Once they were, the conference application then has a two year waiting period, so the NCAA can see that all teams in the conference are serious members. Thus, during this two year waiting period, the Morrisville field hockey team was not eligible for the SUNYAC playoffs.
“However, since hockey already had an automatic qualifier, we were eligible,” Grady said. “The SUNYAC mixed us in with the field hockey team and just assumed we were not eligible. It was an honest mistake. Thus, we asked for a clarification, and got it.”
Morrisville can make a run for a conference playoff spot, and now they only need to beat out one other team. They are currently four points behind Cortland (who they host on February 12) and five points behind Potsdam who they travel to on Friday.
“We certainly didn’t make it easier for ourselves this past weekend,” Grady said about his team losing twice. “Certainly, us beating Potsdam earlier has them circling this game on their calendar. I expect a hard physical, fast paced game with playoff implications. They know it. We know it.”
The next day, Morrisville has to go to Stafford Arena.
“Obviously, the schedule works in their [Plattsburgh's] favor,” Grady said. “We’ll worry about Saturday when we get there. We’re trying to think small. Just look five feet in front of our face. Plattsburgh is struggling lately, so they will be hungry. They obviously want to get back on the winning track. But so do we.”
All that excitement concerning the playoff race and the tightness of the fifth through ninth place pack has suddenly petered out with last week’s announcement. The multi-team playoff race disappeared.
There is still a playoff spot to be fought over with the clarification that Morrisville is indeed eligible, but now it comes down to seven teams, instead of nine, fighting for six spots.
At the top, teams are starting to settle in. Oswego holds a five point lead and the tie-breaker over Plattsburgh. Thus, with four games left for each team, the magic number is three points. Oswego has also clinched a bye in the first round and home ice in the semifinals since the best Fredonia can do is tie them, but the Lakers hold the tiebreaker.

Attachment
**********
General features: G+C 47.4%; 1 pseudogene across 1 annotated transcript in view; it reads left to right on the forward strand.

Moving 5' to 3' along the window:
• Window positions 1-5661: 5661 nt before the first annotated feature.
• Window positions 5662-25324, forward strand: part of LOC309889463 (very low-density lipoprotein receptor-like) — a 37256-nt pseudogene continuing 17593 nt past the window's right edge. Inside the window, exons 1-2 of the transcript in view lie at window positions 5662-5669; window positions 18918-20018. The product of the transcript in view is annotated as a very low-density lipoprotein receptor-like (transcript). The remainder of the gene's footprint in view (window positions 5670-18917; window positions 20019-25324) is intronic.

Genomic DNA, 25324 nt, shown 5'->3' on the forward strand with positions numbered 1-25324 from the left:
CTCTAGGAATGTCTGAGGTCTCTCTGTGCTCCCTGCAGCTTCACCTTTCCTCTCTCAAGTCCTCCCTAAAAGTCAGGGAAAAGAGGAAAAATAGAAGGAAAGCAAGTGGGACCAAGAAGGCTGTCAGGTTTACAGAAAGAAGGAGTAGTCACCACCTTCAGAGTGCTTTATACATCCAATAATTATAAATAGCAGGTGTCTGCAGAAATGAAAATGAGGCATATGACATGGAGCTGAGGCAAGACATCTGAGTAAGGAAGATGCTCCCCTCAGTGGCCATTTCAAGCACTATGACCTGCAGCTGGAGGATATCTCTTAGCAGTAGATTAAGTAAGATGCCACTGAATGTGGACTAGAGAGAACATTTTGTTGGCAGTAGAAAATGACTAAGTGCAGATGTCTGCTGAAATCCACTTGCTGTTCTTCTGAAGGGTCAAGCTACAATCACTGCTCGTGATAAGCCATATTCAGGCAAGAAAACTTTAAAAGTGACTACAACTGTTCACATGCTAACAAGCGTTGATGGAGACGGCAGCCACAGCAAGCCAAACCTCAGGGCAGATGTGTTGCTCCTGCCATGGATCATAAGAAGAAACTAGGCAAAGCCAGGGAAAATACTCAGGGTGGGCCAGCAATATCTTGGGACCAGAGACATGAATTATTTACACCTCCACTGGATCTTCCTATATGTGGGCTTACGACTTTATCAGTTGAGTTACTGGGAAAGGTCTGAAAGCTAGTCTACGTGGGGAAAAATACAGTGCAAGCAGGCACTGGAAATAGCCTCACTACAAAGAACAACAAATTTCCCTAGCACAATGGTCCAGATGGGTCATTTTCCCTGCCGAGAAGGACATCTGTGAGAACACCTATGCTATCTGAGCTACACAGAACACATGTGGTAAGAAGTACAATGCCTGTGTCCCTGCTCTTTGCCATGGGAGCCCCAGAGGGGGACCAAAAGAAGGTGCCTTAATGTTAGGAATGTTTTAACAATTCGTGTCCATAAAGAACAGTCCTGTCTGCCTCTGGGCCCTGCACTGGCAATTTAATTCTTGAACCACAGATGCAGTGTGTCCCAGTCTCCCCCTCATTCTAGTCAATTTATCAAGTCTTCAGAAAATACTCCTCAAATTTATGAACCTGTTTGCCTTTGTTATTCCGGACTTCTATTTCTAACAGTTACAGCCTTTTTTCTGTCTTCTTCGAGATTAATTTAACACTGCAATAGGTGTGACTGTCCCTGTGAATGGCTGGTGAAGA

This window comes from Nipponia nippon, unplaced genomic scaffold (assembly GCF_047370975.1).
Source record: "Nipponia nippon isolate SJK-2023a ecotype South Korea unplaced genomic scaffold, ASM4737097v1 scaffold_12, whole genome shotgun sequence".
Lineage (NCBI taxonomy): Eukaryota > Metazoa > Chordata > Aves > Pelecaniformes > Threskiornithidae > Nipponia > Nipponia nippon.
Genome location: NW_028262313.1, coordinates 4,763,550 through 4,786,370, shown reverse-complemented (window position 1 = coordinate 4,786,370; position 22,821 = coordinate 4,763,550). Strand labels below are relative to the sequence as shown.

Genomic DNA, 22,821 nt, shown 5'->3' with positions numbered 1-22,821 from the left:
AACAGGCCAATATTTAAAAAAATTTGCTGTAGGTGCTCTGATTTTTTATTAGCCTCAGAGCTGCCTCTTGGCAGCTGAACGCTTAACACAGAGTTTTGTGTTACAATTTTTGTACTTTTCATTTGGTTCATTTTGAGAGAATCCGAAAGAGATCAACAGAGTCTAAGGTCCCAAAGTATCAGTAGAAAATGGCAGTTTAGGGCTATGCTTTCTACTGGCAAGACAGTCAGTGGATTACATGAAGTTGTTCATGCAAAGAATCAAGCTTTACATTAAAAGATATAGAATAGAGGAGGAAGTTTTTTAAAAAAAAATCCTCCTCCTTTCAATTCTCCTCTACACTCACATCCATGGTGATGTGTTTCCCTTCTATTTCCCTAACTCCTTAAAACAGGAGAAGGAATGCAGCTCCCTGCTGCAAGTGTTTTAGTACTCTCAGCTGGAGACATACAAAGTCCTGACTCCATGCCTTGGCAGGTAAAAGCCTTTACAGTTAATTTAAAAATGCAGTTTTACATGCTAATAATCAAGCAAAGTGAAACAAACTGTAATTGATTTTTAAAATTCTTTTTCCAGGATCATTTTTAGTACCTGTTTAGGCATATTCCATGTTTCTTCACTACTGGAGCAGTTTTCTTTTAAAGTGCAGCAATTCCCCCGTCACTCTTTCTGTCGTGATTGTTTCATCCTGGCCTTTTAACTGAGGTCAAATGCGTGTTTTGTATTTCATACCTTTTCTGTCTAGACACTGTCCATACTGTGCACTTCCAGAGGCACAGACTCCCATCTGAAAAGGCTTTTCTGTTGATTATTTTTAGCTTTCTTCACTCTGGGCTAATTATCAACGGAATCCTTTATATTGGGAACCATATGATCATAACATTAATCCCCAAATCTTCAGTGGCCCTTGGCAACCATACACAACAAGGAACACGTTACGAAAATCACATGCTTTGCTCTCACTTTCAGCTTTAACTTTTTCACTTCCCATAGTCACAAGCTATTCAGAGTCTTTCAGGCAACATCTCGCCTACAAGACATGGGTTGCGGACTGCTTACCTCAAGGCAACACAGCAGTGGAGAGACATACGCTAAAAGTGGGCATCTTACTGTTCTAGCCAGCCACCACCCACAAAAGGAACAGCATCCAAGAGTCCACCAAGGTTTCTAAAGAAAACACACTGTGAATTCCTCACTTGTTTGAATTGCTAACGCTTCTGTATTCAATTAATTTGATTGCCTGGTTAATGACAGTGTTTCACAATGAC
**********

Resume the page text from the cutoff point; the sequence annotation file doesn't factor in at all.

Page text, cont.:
Fredonia sits five points behind Plattsburgh with a game in hand and they get to play them the following weekend. Meanwhile, Brockport sits four points behind Fredonia with each of those teams having five games to play.
Therefore, fights still exist for the all important home ice and there is still the potential for some great hockey and individual games like we saw this past weekend.
On top of the heap, of course, was the Plattsburgh at Oswego rivalry. The game and the fan-induced white-out lived up to all the hype.
Assistant captain Neil Musselwhite put the home team in front just 34 seconds after the opening faceoff. Tom Breslin tied it up six minutes later, but Oswego got the lead back before the end of the period with a Justin Fox goal.
Jon Whitelaw made it 3-1 early in the second prompting Plattsburgh to pull Josh Leis and put in Ryan Williams. Williams did not let up a goal the rest of the way, but unfortunately for the Cardinals, his team only scored one more when Phil Farrow got one in the third. Kyle Gunn-Taylor made 27 saves in the win.
Oswego now has a 19 game winning streak, is 20-1-0 overall, and undefeated in the SUNYAC at 12-0-0. In years prior, the upcoming home game against Cortland would be the perfect letdown performance.
“Other years, there’s been a lack of focus at certain points in the year,” Oswego coach Ed Gosek said. “With this team I think again our senior leadership really stepped up and gets them focused every game. Even the returning players, they get the freshmen believing. It’s one shift, one period, one game at a time. I think it’s a big part of why we didn’t lose our focus with Potsdam. Hopefully, we’ll keep that focus with Cortland. It’s our last home game of the year. Senior night. It doesn’t matter who we’re playing, they want to see the